The Star of Bethlehem
Appendix 3 

The Banishment of Julia

Read and Listen Philip the Tetrarch built a city in his territory east of the Sea of Galilee and called it Julias after the emperor’s daughter Julia. But late in 2 B.C.E., Julia was disgraced and banished by her father Augustus for openly practicing wantonness. It has been suggested by modern historians that the naming of this city after Julia had to have taken place before she was banished in late 2 B.C.E. But there are major difficulties with this hypothesis. Is it possible that a complete city could be built for thousands of people in a year and a half from the summer of 4 B.C.E. to the winter of 2 B.C.E.? This is highly doubtful because we have the plain testimony of Josephus that it took Herod twelve years to build Caesarea, and it was only given its name after it was finished. 1

We are not told how long it took Philip to build Julias, but if it were only a quarter of the size of Caesarea it would have taken at a bare minimum three years. With Philip beginning his tetrarchy in 1 B.C.E., the completion of the city would have occurred long after Julia was disinherited late in 2 B.C. Most probably, the city of Julias was not finished and dedicated until at least C.E. 4 or 5.

This date would fit quite favorably with the overall history of this period. In C.E. 4 it is recorded that Julia’s father Augustus relaxed the strict requirements he had imposed on his daughter. Dio said that Julia “was restored from banishment” at that time. 2 And though Augustus never forgave his daughter in the absolute sense for her wayward behavior, he did allow her to enjoy more freedom and to do good works from C.E. 4 until his death in C.E. 14.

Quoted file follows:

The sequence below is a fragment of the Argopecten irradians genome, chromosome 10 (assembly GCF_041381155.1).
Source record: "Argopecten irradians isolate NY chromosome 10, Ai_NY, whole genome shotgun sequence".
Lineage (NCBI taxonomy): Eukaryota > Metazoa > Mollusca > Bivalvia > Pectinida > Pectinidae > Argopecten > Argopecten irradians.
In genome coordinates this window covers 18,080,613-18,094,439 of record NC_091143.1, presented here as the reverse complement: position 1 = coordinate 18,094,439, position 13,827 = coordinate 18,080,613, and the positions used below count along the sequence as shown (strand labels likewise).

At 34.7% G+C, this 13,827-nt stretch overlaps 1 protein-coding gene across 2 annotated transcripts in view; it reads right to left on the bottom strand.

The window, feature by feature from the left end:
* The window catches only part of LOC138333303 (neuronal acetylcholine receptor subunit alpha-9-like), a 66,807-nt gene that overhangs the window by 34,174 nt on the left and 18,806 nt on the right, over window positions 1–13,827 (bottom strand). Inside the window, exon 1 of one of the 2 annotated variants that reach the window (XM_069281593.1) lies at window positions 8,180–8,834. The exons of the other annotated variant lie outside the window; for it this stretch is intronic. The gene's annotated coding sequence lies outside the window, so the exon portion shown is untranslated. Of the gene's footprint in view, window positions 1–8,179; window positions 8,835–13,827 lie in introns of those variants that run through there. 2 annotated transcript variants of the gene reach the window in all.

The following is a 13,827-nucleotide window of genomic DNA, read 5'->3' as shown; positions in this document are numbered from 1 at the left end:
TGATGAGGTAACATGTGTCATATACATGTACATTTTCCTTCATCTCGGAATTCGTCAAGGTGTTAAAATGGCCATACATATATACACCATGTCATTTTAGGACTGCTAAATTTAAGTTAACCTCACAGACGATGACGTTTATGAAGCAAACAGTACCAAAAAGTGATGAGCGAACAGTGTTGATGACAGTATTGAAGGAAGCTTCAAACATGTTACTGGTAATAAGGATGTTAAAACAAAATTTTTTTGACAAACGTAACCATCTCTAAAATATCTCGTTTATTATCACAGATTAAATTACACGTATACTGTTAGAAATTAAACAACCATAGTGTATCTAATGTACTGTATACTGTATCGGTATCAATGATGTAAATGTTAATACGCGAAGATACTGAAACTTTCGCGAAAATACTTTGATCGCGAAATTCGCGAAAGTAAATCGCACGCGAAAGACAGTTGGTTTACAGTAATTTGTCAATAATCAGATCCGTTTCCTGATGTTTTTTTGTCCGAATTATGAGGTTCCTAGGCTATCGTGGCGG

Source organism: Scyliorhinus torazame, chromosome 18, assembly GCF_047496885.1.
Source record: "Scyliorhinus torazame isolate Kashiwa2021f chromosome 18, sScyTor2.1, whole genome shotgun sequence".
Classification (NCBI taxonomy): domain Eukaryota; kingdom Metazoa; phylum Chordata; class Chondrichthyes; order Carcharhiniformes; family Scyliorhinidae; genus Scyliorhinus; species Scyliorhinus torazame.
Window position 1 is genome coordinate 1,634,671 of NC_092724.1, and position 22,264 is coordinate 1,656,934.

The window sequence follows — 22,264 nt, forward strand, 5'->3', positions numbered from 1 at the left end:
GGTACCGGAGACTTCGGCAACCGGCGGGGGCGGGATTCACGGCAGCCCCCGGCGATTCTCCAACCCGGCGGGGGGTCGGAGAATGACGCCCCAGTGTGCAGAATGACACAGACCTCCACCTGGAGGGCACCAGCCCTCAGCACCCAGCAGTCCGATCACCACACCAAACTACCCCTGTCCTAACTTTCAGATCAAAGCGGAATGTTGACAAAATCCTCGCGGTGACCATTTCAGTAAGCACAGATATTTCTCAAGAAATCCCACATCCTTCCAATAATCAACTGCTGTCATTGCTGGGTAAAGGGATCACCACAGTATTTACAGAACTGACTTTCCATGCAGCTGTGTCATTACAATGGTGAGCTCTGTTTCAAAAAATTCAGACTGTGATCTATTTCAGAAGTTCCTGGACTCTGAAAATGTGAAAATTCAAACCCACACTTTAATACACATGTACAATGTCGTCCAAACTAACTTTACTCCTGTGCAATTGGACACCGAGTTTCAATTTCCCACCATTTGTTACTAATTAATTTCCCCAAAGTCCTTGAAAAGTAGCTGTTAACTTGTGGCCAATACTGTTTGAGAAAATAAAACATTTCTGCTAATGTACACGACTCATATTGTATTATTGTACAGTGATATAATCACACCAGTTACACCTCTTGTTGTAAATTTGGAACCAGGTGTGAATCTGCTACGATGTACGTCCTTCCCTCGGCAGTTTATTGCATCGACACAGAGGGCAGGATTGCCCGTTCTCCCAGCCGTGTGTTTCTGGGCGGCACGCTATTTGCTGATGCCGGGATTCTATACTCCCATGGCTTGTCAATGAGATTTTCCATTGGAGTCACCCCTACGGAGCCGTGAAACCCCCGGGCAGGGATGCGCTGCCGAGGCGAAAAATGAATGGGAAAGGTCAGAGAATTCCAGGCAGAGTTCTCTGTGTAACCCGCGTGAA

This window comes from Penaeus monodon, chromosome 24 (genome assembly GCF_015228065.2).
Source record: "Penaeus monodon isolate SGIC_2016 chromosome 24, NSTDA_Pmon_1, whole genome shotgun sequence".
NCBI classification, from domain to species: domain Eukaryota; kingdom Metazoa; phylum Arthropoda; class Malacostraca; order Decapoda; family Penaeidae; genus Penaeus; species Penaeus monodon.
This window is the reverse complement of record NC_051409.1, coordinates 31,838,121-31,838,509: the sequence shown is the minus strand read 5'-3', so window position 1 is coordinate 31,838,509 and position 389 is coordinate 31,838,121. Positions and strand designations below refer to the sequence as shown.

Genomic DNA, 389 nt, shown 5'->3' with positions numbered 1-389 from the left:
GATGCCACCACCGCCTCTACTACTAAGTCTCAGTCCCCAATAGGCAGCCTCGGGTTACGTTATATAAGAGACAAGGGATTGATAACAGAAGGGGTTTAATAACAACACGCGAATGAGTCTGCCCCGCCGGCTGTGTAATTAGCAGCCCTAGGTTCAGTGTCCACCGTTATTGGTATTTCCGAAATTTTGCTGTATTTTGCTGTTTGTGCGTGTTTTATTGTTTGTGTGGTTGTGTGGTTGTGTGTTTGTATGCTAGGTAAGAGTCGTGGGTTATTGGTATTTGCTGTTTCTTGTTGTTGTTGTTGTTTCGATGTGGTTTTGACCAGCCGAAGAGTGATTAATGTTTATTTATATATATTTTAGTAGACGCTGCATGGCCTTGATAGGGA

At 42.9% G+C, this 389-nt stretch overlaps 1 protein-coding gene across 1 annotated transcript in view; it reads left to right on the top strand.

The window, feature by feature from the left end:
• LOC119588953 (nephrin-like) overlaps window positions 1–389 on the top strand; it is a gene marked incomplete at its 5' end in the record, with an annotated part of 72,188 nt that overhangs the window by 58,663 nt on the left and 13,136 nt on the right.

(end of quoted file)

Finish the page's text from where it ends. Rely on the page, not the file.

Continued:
It is said that in this period of mercy from her father, Julia and her own daughter concentrated their activities to engaging in many benevolent enterprises. They helped the poor and the unfortunate as best they could. This won a love and respect from the people of Rome. And though her father Augustus remained adamant in his refusal to allow her a full reprieve, there was no doubt in Rome that Julia was now reckoned an honorable and repentant woman and admired by the people of Rome and the Empire.

It could have been in this period of time that Philip built a new city on the east coast of the Sea of Galilee and named it Julias ― after the daughter of the emperor. This would have been quite feasible from C.E. 4 to 14. Since Philip had spent his youth in Rome, he could well have known Julia and her daughter (and others near the imperial family), and the ten-year period of her “relaxed” confinement could have been an appropriate time to name a new city after her. Surely, Augustus would not have minded, though his firm stand on his early judgment did not allow him to relinquish his sentence of banishment.

Thus, Philip named his new city Julias. It was only when Tiberius (the former husband of Julia, and one who hated her very much) came to the emperorship in C.E. 14 that Julia again fell out of favor with the ruling powers. Within a year after Tiberius took over the imperial authority, Julia died — apparently of starvation ordered by Tiberius. One thing is certain, the building and naming of the city of Julias nowhere interferes with the suggestions in this book that Herod died in 1 B.C.


1 Josephus, War, I.414.

2 Dio Cassius, LV.13.1a.


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